Our current advising system is broken. It provides no incentive for getting it right. At least for the most part. Each year, a handful of professors receive awards for being good advisers. However, this system isn’t working. Especially in light of the transition to the Pathways system. I know this because last semester a handful of first-years showed up to my dorm with tears in their eyes. They had no clue how to craft their schedule for the next semester. Each one of them had stated that they had met with their adviser, but that their advisers had been little to no help. Whether this was the fault of the students or the fault of the advisers, I do not know. I proceeded to sit down with them and create their schedule for them. All of them loved their schedules that I made for them and I have yet to hear a single complaint.
However, I have a solution to ensure that this crisis does not happen again. Each year, provide rising juniors and seniors with the opportunity to apply to be advising assistants in the department(s) of their respective major(s) and minor(s). These assistants would sit in on advising meetings between first-year and their advisors. They would be able to offer actual advice on which classes to take and which pathways to pursue. They would also be available to meet with the students outside of business hours, flexibility that most professors do not have. The fact is that students have a better understanding of the difficulty of a course than someone who is a master in the field. Additionally, professors can only state what they have heard about particular classes whereas the student may have actually taken the course or almost certainly would know someone who had completed the course. Advising assistants would also likely be more knowledgeable about classes outside of the department of the adviser and be able to provide quality feedback on FYE and Pathways courses.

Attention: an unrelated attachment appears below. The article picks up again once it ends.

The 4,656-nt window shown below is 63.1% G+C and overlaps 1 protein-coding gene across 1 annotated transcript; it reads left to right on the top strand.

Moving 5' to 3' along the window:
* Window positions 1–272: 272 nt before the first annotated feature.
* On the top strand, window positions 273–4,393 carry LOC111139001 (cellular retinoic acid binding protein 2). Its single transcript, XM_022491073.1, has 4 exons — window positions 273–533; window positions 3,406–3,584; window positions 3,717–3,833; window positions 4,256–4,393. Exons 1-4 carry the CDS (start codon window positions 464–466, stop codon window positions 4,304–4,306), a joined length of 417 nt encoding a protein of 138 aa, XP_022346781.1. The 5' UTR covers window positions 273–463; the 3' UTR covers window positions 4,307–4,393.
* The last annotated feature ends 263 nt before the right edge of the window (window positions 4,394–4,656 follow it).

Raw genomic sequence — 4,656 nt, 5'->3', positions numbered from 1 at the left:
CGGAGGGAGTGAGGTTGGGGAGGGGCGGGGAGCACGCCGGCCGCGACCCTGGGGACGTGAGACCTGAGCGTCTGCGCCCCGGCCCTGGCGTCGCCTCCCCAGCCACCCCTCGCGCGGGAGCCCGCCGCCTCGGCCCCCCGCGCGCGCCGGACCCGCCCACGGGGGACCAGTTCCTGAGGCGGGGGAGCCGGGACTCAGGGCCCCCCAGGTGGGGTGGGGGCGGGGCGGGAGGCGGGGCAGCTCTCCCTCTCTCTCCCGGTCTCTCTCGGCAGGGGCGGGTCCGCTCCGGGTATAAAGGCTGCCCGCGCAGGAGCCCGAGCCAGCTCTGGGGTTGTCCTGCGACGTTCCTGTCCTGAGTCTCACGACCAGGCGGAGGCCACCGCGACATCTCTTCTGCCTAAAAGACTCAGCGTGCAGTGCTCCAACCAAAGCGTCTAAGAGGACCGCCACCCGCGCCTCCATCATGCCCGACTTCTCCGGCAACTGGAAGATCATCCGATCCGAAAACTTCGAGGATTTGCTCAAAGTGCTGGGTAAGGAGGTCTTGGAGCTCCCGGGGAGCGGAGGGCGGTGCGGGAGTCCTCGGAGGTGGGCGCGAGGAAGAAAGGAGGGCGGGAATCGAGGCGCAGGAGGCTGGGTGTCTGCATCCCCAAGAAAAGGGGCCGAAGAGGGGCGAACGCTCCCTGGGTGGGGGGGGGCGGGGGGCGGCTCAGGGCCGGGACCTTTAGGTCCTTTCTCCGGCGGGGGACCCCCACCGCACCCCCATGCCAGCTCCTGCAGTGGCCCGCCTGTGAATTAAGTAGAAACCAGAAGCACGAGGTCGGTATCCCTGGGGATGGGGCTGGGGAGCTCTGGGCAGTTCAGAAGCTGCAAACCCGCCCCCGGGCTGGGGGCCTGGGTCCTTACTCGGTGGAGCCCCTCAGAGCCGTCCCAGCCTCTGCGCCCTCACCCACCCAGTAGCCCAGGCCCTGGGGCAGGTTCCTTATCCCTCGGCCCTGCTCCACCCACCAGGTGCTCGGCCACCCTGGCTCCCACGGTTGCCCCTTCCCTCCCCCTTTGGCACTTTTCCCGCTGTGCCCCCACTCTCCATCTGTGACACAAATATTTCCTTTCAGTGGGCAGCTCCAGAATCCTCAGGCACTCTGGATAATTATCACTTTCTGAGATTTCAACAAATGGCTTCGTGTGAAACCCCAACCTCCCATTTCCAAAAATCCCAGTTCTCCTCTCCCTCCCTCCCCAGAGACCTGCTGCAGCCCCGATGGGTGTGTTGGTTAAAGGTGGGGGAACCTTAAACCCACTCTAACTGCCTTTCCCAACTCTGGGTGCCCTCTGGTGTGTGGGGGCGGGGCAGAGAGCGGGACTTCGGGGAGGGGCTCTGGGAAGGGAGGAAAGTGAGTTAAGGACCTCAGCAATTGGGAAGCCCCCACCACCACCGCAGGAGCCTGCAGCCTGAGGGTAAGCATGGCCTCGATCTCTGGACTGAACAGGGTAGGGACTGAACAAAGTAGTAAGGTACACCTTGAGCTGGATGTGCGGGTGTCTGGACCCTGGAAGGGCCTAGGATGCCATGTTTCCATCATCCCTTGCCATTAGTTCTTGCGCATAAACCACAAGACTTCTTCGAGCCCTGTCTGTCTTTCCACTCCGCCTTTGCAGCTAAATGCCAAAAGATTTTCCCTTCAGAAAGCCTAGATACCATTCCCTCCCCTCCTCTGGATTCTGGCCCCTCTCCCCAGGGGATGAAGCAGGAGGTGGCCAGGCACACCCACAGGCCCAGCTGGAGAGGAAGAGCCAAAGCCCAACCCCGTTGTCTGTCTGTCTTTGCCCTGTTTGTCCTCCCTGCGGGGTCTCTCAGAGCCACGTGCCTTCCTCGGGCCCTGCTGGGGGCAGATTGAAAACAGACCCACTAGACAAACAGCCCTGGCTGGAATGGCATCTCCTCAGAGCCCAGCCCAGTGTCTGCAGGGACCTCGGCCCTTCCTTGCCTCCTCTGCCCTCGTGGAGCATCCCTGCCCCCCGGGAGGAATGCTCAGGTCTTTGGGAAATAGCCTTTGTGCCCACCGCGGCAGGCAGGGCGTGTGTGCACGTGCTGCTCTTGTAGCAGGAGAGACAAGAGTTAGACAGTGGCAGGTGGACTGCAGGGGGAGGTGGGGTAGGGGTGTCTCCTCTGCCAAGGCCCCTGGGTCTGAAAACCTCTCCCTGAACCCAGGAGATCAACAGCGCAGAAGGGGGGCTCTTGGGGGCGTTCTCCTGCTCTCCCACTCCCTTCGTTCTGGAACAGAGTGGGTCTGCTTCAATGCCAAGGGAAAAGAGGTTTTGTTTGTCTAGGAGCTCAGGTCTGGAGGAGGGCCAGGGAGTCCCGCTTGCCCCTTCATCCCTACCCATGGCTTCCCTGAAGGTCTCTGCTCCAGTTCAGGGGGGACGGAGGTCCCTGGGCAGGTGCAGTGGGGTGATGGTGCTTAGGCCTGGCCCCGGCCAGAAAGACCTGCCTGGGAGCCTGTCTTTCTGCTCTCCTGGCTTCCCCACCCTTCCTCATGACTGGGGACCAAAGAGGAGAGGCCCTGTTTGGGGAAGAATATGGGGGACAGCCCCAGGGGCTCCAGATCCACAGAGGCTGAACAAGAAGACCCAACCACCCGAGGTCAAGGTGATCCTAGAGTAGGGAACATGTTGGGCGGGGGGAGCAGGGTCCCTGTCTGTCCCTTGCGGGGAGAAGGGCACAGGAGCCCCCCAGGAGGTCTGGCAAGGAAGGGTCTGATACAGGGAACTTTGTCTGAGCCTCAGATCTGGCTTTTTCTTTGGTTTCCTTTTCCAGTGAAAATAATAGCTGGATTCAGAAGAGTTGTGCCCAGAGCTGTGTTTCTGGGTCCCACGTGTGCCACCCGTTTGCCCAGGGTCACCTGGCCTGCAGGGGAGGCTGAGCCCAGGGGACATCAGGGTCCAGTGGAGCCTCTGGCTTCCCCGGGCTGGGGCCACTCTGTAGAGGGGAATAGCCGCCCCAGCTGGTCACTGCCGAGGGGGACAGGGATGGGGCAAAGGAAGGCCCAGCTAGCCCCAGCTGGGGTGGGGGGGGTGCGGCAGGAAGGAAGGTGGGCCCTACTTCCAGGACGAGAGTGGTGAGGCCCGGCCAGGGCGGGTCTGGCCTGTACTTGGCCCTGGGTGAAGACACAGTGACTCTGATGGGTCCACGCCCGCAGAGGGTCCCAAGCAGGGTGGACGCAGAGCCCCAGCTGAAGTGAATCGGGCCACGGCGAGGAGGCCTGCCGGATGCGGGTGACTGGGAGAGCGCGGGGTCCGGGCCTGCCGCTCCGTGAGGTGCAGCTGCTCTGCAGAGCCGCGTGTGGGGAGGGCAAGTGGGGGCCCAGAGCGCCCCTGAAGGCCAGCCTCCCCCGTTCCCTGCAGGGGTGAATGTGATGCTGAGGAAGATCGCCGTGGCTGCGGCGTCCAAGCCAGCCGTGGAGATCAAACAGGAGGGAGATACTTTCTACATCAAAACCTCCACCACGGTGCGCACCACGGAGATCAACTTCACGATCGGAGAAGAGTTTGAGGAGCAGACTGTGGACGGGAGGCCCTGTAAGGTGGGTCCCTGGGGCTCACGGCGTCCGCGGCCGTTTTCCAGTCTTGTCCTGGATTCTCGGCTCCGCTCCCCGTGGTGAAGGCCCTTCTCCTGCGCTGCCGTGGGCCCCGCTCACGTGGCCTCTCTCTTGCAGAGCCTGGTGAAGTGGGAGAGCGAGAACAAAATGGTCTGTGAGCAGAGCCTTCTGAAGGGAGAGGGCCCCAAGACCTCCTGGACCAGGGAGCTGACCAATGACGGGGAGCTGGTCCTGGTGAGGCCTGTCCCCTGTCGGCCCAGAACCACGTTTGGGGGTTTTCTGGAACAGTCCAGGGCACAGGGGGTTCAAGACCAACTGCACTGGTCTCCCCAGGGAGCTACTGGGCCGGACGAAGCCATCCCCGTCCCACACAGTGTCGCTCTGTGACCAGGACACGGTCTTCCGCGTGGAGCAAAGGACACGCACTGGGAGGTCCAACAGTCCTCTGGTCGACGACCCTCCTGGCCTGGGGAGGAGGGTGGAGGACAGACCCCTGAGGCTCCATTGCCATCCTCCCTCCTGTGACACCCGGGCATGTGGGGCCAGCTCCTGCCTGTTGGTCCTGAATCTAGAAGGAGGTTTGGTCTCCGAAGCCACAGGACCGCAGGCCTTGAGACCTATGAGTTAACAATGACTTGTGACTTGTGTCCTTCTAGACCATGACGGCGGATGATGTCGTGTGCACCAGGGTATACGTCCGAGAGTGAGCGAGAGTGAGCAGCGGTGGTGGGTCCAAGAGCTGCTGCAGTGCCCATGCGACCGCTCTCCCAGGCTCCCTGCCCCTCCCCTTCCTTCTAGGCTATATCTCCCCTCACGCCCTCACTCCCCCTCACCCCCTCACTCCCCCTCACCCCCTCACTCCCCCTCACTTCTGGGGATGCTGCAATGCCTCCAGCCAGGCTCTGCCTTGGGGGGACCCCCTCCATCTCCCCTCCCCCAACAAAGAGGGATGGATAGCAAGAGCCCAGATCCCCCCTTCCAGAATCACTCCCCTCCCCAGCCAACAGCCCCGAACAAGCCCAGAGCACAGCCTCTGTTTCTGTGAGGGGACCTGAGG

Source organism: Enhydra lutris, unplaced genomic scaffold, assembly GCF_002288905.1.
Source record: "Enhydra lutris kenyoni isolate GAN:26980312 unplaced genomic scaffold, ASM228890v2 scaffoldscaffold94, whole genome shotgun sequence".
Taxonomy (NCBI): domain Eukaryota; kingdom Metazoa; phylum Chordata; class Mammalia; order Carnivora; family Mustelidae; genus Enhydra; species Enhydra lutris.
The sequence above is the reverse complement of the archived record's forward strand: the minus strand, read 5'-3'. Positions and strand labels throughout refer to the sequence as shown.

Furthermore, the advising assistants could be given bonuses based on how satisfied students were with their schedules. This would create the incentive for advising assistants to get the schedules right.
Trinity is too good of a school for students to struggle with their schedules. Especially when we have the resources to help them. It is always hard to criticize people who are in positions of authority, particularly people who have dedicated their lives to studying and become true masters of a subject. Let’s open this dialogue and fix the system. Together, we can make Trinity great again.